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Hoboken Train Accident – NTSB Reports Brakes Were Not Defective at Time of Crash

November 07, 2016

The NTSB Reports Brakes Were Not Defective at Time of Crash in Hoboken Train Accident

The Hoboken train accident will take months if not years to investigate fully, but we continue to learn more each day. Approximately two weeks after the September 29, 2016, Hoboken train accident killed one person and injured more than 100 other individuals, the National Transportation Safety Board (NTSB) issued a preliminary report indicating that the train's brakes were not defective at the time the accident occurred.

NTSB investigators removed the brakes from the New Jersey Transit train after the accident to evaluate and test them for defects. The brakes functioned as designed, demonstrating that defective brakes are likely not to blame for this tragic train accident. However, because the train's electronic components and propulsion system were damaged in the accident, the NTSB ordered further testing on the brakes.

Could Automatic Braking Have Prevented the Hoboken Train Accident?

New Jersey Transit has not yet implemented an automatic braking system, a type of "positive train control (PTC)," which many believe may have prevented the Hoboken train accident. New Jersey lawmakers recently requested that the federal government provide $10 million to New Jersey Transit for the installation of automatic braking systems. Many people may be asking why it has taken so long to implement automatic braking systems that the NTSB has been pushing as a top safety improvement for years.

Positive train control (PTC) is not limited to automatic braking but refers to a train's ability to perform functions on its own without the need for a human to implement the function. For example, in the case of the Hoboken accident, if the transit train had an automatic braking system, the train would have slowed down to the speed limit on its own before entering Hoboken station. There would be no need to rely on the train engineer to ensure the train slowed down and came to a complete stop.

Was Human Error to Blame?

Human error is something that occurs every day, and it is not limited to situations where people make mistakes. Such error can occur when a person has a medical emergency that prevents him or her from doing something. Even though this is beyond a person's control, it is still considered human error, as it is something unique to humans that would not occur with a positive train control system.

While it is too early to know the true case of the Hoboken train accident, many people are pointing fingers at the train engineer, as he was the one person who was supposed to be in control of the train at the time of the incident. All we know now is that the train engineer, with almost thirty years of experience, woke up after the accident with no memory of how the accident happened. He recalls slowing the train down before the accident occurred, but nothing more. There may be numerous reasons why this accident occurred. Perhaps human error played a role, but it is simply too early to place blame on any possible cause at this time.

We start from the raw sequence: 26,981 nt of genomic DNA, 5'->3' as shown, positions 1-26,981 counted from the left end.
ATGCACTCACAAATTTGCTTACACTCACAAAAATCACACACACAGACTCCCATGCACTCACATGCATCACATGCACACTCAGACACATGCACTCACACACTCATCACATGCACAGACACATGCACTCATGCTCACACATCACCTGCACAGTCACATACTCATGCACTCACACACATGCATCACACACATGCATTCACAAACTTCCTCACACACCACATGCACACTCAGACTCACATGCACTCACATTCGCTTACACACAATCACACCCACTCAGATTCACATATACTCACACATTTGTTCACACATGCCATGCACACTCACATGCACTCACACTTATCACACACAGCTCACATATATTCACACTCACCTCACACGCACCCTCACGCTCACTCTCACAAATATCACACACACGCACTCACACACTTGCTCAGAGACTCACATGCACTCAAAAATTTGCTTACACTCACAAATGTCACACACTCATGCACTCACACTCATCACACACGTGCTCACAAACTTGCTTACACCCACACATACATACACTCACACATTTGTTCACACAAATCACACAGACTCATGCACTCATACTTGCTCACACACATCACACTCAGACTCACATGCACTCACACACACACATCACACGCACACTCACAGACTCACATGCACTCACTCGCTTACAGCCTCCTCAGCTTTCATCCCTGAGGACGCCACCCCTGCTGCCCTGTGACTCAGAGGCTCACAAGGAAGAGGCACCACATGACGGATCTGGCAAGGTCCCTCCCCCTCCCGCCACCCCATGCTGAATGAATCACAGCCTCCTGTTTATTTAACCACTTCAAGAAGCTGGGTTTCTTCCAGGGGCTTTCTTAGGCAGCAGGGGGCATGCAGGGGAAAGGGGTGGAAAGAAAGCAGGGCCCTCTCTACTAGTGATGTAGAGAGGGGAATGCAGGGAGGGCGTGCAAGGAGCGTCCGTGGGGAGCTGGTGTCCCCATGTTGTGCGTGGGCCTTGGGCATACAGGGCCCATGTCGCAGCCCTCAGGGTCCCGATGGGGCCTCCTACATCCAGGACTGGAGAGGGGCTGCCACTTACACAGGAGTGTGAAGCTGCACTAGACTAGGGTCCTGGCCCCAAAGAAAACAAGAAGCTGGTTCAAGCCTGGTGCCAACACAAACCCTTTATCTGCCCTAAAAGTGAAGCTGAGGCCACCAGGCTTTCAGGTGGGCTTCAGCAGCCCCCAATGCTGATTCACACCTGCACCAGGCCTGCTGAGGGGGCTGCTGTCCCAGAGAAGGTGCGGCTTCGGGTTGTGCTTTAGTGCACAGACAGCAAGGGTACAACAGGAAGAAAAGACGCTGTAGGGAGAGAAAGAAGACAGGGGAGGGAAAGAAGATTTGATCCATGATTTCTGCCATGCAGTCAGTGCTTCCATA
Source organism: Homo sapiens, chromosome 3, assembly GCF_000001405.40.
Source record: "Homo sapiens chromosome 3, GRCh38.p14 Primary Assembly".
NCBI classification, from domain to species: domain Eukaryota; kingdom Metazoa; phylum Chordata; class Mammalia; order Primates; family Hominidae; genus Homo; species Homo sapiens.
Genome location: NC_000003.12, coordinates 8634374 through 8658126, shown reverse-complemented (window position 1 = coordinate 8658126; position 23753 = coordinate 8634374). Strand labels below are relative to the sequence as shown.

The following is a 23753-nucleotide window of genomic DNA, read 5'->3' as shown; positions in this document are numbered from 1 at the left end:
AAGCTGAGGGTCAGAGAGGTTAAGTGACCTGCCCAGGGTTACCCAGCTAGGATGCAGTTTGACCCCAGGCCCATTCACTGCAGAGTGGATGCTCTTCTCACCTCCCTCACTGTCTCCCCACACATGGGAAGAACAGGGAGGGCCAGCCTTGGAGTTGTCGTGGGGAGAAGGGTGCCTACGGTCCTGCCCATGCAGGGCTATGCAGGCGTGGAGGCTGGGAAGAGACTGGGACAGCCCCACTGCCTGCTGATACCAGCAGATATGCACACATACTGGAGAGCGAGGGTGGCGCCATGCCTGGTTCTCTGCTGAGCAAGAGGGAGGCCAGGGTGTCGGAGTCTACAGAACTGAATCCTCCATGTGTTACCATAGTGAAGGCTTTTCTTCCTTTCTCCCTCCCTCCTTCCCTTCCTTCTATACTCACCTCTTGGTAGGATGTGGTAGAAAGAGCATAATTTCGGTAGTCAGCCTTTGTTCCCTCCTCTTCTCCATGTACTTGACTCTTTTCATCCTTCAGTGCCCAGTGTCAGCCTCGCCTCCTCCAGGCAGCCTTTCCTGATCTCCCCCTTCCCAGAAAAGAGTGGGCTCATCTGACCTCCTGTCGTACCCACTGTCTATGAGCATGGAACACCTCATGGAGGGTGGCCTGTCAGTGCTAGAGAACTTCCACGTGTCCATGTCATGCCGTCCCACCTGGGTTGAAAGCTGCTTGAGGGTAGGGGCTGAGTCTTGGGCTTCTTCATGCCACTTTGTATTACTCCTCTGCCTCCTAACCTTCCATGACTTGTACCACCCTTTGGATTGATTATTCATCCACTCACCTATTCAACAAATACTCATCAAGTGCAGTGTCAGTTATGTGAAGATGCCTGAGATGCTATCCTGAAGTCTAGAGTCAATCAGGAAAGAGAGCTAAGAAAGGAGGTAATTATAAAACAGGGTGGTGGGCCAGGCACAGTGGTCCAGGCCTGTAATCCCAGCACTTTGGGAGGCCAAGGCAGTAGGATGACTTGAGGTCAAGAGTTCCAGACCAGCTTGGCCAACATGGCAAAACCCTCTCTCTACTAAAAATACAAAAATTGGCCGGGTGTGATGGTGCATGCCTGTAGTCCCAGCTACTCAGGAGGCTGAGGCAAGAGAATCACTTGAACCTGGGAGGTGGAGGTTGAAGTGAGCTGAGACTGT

Contact Montlick & Associates, Attorneys at Law Today to Schedule Your Free Consultation

Train accidents seem to be occurring more now than ever before, leaving numerous individuals severely injured or deceased. If you have suffered injuries after being involved in a train accident, or wish to discuss a loved one's injuries or death, speaking with a Georgia Train Accident Attorney may provide you with the information and guidance you need to move forward. With more than 39 years of professional experience, Montlick & Associates, is a firm that is focused on representing the rights and interests of injured clients.

If you would like to speak with one of our highly skilled Georgia Train Accident Attorneys, contact Montlick & Associates, Attorneys at Law today by calling (800) LAW-NEED (529-6333) to schedule your free consultation. You may also visit us online at to complete a Free Case Evaluation Form, and you may also participate in a 24-hour Live Online Chat.

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Category: Personal Injury

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